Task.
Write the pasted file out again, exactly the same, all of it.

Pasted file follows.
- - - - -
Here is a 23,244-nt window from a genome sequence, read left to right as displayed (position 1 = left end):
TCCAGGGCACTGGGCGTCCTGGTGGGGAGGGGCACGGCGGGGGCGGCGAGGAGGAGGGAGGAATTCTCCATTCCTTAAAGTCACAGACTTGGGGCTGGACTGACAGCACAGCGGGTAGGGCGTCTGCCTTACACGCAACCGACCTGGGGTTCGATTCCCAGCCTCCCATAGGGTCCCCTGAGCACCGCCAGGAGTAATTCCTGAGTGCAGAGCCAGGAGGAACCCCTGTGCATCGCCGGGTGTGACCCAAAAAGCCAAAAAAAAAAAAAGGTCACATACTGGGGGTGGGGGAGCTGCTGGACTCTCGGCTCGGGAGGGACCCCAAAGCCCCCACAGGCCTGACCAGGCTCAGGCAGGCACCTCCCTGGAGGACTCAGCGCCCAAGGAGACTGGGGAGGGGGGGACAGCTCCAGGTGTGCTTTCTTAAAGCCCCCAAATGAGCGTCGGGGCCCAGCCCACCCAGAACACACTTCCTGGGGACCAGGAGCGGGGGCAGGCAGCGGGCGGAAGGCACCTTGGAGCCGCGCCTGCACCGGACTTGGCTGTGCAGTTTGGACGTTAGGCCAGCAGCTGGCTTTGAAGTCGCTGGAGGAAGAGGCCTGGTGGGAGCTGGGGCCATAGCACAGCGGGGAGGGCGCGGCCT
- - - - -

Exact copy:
Here is a 23,244-nt window from a genome sequence, read left to right as displayed (position 1 = left end):
TCCAGGGCACTGGGCGTCCTGGTGGGGAGGGGCACGGCGGGGGCGGCGAGGAGGAGGGAGGAATTCTCCATTCCTTAAAGTCACAGACTTGGGGCTGGACTGACAGCACAGCGGGTAGGGCGTCTGCCTTACACGCAACCGACCTGGGGTTCGATTCCCAGCCTCCCATAGGGTCCCCTGAGCACCGCCAGGAGTAATTCCTGAGTGCAGAGCCAGGAGGAACCCCTGTGCATCGCCGGGTGTGACCCAAAAAGCCAAAAAAAAAAAAAGGTCACATACTGGGGGTGGGGGAGCTGCTGGACTCTCGGCTCGGGAGGGACCCCAAAGCCCCCACAGGCCTGACCAGGCTCAGGCAGGCACCTCCCTGGAGGACTCAGCGCCCAAGGAGACTGGGGAGGGGGGGACAGCTCCAGGTGTGCTTTCTTAAAGCCCCCAAATGAGCGTCGGGGCCCAGCCCACCCAGAACACACTTCCTGGGGACCAGGAGCGGGGGCAGGCAGCGGGCGGAAGGCACCTTGGAGCCGCGCCTGCACCGGACTTGGCTGTGCAGTTTGGACGTTAGGCCAGCAGCTGGCTTTGAAGTCGCTGGAGGAAGAGGCCTGGTGGGAGCTGGGGCCATAGCACAGCGGGGAGGGCGCGGCCT